《Meyer’s Critical and Exegetical Commentary – John (Vol. 1)》(Heinrich Meyer) Commentator



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ὑμῶν] as in John 8:17.

ἐκείνους] whom? Jesus takes for granted as known.

εἶπε] namely, ὁ νόμος (compare afterwards ἡ γραφή), not God (Hengstenberg).

πρὸς οὕς] to whom, not adversus quos (Heinsius, Stolz), which does not follow from the context. There is nothing to warrant the supposition that the prophets are also referred to (Olshausen).

ὁ λόγος τοῦ θεοῦ] Neither the λόγος ἄσαρκος (Cyril), nor the revelations of God (Olshausen, comp. Godet), but the saying of God just mentioned: ἐγὼ εἶπα, etc. This saying belongs, not to the time when the Psalm was written, but to that earlier period (the period of the induction of the authorities into their office, comp. Psalms 2:7), to which God, the speaker, points back.

καὶ οὐ δύναται, etc.] This clause, though containing only an auxiliary thought, and not a main point of the argumentation (Godet), has been without reason treated as a parenthesis; whereas both in point of structure and sense it is dependent on εἰ: and it is impossible, etc. So also Ewald, Godet, Hengstenberg.

λυθῆναι] The Scripture (consequently, also, that saying of the. Psalms) cannot be loosened, i.e. cannot be deprived of its validity. Comp. Matthew 5:19; John 5:18; John 7:23; Herod. 3. 82; Plat. Phaedr. p. 256 D Gorg. p. 509 A Dem. 31. 12, 700, 13. The auctoritas normativa et judicialis of the Scriptures must remain unbroken. Note, in connection herewith, the idea of the unity of the Scriptures as such, as also the presupposition of their theopneustia.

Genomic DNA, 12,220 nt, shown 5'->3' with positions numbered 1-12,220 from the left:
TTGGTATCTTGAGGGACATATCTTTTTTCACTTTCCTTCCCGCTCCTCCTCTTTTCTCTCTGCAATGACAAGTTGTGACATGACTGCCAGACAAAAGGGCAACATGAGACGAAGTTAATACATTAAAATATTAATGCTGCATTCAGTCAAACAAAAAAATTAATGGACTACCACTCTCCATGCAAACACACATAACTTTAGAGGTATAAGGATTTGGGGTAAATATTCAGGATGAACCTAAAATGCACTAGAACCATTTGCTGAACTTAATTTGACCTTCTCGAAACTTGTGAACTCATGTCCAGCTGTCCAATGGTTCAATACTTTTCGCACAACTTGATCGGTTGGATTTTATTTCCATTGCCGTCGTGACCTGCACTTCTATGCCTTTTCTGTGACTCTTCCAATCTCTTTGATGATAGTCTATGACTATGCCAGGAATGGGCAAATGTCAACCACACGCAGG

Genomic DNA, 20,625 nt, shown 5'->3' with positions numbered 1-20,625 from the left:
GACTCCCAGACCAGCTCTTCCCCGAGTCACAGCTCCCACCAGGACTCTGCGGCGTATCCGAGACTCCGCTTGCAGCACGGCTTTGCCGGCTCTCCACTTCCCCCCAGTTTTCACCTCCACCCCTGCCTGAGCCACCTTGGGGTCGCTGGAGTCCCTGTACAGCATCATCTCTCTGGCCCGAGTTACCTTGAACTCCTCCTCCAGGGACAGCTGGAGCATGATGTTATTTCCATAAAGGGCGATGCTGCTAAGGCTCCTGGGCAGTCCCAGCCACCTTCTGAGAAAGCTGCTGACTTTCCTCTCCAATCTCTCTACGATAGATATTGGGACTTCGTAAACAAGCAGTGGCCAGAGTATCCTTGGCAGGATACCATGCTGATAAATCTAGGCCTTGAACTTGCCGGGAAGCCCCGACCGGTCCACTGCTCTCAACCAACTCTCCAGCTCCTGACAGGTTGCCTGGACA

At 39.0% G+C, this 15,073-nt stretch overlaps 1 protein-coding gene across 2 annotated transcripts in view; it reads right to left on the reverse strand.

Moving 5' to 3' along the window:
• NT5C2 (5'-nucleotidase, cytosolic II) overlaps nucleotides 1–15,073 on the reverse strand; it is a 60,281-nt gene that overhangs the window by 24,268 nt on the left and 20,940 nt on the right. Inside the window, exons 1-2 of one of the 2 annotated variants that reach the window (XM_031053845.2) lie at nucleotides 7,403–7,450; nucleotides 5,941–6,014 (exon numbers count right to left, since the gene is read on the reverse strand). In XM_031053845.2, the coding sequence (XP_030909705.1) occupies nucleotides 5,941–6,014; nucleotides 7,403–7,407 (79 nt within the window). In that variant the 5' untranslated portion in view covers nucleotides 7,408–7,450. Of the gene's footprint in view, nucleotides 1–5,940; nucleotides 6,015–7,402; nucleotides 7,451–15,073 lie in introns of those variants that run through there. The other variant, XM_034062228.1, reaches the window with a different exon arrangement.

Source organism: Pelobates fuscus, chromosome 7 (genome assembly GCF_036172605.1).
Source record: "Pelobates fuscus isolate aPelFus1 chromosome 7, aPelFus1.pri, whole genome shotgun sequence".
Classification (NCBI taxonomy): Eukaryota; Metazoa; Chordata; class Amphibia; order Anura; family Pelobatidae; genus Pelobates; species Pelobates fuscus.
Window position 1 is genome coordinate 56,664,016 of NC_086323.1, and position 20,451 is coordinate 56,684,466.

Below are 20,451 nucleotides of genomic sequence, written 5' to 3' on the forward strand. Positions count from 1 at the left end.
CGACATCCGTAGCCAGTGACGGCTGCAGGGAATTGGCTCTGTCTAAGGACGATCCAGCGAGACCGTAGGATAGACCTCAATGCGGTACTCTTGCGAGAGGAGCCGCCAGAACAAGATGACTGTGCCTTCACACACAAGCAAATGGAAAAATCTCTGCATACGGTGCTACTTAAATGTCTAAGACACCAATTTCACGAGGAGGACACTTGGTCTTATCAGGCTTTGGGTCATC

ὃν ὁ πατὴρ ἡγ, etc.] That is surely something still greater than the λόγος τ. θεοῦ, addressed to authorities when they were installed in their offices. In this question, which is placed in the apodosis, and which expresses surprise, the object, which is correlate to the ἐκείνους of John 10:35, is very emphatically placed at the commencement; and ὑμεῖς (you people) is placed over against the inviolable authority of the Scripture.

ἡγίασε] hath consecrated, a higher analogue of the consecration to the office of prophet (Jeremiah 1:5; Sirach 45:4; Sirach 49:7), denoting the divine consecration to the office of Messiah, who is the ἅγιος τοῦ θεοῦ (John 6:69; Luke 4:34). This consecration took place on His being sent from heaven, and immediately before His departure (hence ἡγίασε καὶ ἀπέστ.), in that the Father not merely “set apart” the Son to the work (as though the word ἐξελέξατο had been used; Hofmann, Schriftbew. I. p. 86; comp. Euth. Zigabenus, Hengstenberg, and Brückner), but also conferred on Him the Messianic ἐντολή and ἐξουσία, with the fulness of the Spirit appertaining thereunto (John 3:34), and the power of life (John 5:26), and the πλήρωμα of grace and truth (John 1:14).